Seeking to understand why only some people with the autoimmune disease lupus develop severe kidney complications, scientists have discovered that genetics and ethnicity can interact to dramatically increase patients' risk. The discovery, led by researchers at the University of California, San Francisco, is expected to improve diagnosis and treatment.
The findings appear in the March issue of the journal Arthritis and Rheumatism, published March 13, 2001.
Like most autoimmune diseases, lupus affects far more women than men - in the case of lupus, 10 times more women. In addition, ethnicity affects disease vulnerability, with about one in 250 African-American women contracting lupus compared to one in 1,000 Caucasian women. The condition can cause arthritis, as well as heart and lung inflammation, and leads to kidney failure in about 10 percent of patients.
There appears to be no single genetic cause for lupus, but recent research has focused on failures in the immune system's normal ability to rid the body of rogue antibodies. When the immune army is not appropriately held in check, it may start attacking the body's own cells and tissues, causing rampant inflammation and other ailments.
The new research examined naturally occurring variants of two genes for receptors in the immune system that bind to antibodies and normally clear them out of the system. The variants, or alleles, were already known to code for receptors that differed in their ability to bind to antibodies. The researchers wanted to determine if there was an association between having the weak-binding allele and suffering from kidney complications, or nephritis.
They found that allele differences in one gene had no effect on kidney disease. But for the other gene, which codes for a receptor known as Fc gamma receptor IIIA, the results were dramatic. Lupus patients possessing the weaker-binding allele had twice the risk of developing nephritis, and more than four times the risk of developing severe nephritis - but only if they were Caucasians. Non-Caucasians were at no greater risk if they possessed this variant of the gene.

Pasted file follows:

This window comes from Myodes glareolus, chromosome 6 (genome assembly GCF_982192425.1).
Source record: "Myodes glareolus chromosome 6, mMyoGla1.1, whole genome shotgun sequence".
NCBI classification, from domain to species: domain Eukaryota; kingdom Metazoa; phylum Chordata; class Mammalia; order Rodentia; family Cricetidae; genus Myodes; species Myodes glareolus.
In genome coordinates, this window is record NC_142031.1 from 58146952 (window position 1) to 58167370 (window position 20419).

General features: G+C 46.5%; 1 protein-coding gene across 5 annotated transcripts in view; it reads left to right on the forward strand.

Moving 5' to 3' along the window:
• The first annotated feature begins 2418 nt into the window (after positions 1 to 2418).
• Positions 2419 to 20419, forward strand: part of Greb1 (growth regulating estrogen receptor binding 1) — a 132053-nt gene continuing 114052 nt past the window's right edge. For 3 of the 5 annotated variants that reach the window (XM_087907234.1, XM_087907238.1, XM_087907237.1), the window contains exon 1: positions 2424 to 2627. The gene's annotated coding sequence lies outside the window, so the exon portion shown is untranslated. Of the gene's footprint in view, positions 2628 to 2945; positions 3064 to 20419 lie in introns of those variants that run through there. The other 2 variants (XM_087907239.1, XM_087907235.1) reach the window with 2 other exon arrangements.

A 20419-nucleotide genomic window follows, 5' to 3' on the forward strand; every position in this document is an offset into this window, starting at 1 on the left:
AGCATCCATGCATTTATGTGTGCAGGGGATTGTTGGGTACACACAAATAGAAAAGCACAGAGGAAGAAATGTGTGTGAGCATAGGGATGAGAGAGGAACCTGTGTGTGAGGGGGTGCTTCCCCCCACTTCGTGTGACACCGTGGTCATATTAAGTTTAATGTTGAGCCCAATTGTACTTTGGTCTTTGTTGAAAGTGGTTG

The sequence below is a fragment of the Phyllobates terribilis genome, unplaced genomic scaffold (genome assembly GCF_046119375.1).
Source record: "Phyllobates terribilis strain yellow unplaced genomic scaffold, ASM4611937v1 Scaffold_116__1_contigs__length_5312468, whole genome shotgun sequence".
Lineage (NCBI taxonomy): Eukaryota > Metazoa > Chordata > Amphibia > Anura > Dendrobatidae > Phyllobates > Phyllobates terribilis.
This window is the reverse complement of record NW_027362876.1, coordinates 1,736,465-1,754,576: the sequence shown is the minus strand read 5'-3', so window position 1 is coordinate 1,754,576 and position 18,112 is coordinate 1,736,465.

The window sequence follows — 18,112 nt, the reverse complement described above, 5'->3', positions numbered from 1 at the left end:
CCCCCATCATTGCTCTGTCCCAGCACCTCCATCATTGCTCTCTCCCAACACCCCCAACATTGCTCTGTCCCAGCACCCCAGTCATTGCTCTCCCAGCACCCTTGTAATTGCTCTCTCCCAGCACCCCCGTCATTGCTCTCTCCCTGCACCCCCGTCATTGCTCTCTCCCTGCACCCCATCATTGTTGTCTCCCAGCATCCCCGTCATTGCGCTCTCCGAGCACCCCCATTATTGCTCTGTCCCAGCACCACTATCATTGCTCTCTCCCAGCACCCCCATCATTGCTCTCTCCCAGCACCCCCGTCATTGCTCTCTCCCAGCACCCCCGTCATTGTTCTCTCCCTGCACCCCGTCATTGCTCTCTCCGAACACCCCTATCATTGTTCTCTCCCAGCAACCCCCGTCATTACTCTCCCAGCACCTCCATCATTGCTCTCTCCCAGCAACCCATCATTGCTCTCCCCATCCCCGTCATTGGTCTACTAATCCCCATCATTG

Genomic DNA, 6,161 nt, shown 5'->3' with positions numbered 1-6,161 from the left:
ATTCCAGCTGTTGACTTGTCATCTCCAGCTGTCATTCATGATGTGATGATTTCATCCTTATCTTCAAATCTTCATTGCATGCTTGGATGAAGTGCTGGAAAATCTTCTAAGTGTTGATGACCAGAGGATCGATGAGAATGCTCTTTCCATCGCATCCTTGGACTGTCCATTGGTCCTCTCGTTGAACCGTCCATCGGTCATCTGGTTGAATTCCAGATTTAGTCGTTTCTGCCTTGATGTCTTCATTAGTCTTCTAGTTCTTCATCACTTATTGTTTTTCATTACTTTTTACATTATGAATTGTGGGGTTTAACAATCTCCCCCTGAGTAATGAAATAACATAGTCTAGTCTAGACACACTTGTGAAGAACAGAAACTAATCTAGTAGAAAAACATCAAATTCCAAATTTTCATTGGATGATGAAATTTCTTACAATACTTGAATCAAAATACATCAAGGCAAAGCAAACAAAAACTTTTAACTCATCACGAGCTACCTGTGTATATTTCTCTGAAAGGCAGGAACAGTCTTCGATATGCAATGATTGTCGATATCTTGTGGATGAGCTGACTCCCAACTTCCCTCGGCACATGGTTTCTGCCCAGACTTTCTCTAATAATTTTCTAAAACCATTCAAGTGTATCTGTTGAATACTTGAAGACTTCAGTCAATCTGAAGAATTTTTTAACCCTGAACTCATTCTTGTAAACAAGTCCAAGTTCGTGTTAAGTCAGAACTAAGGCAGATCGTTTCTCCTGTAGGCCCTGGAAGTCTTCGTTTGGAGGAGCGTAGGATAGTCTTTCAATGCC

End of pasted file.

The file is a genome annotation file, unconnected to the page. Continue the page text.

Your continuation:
"The fact that lupus does not appear to be caused by a single gene prepares us to expect a complex genetic contribution to the disease," says Lindsey A. Criswell, MD, MPH, UCSF associate professor of medicine and senior author on the research paper.
"We suspect that the increased risk among Caucasians results from the combined effect of this allele and others that are all inherited as a unit. Ancestry or ethnic background determine the specific sequence of alleles that we inherit."
"We expect to find many more genetically based differences in disease susceptibility as we probe further with the tools of genetics and epidemiology," she added.
Criswell and lead author Victoria Seligman, MD, UCSF senior rheumatology fellow, stress that while this study found greater susceptibility to nephritis among Caucasians, it is non-Caucasians overall who are more likely to get lupus and more likely to suffer from the more severe complications, such as nephritis.
"We expect to find other genetic variants that explain this greater overall susceptibility," Seligman said. "And we hope that increased genetic understanding will lead to both better treatments and new genetic tests to identify someone's predisposition to disease, and to more severe forms of disease."
The researchers also expect the findings will ultimately help clinicians refine treatment options, for example, focusing the most potent but also most toxic treatment on those at highest risk of developing the most severe forms of the disease.
The scientists were able to identify the ethnic difference in genetic susceptibility to kidney disease because they designed their study with a large, multi-ethnic patient population. The study focused on 587 lupus patients, including 235 whose disease had progressed to include nephritis and a control group of 352 lupus patients who showed no signs of kidney disease.
The research was supported by the NIH, the Arthritis Foundation, and UCSF's Rosalind Russell Medical Research Center for Arthritis.
Co-authors on the research paper, along with Criswell and Seligman include UC Davis scientists Michael F. Seldin, MD, PhD, chair, Rowe Program in Genetics; Hongzhe Li, PhD, assistant professor of medicine; Charlyn Suarez, BS, and Sven Inda, BS, postgraduate researchers in genetics.
Also: Jean L. Olson, MD, UCSF professor of clinical pathology; Raymond Lum, MPH, statistician in the UCSF division of rheumatology; and Doris Lin, BS, UCSF medical student.
The above post is reprinted from materials provided by University Of California, San Francisco. Note: Content may be edited for style and length.
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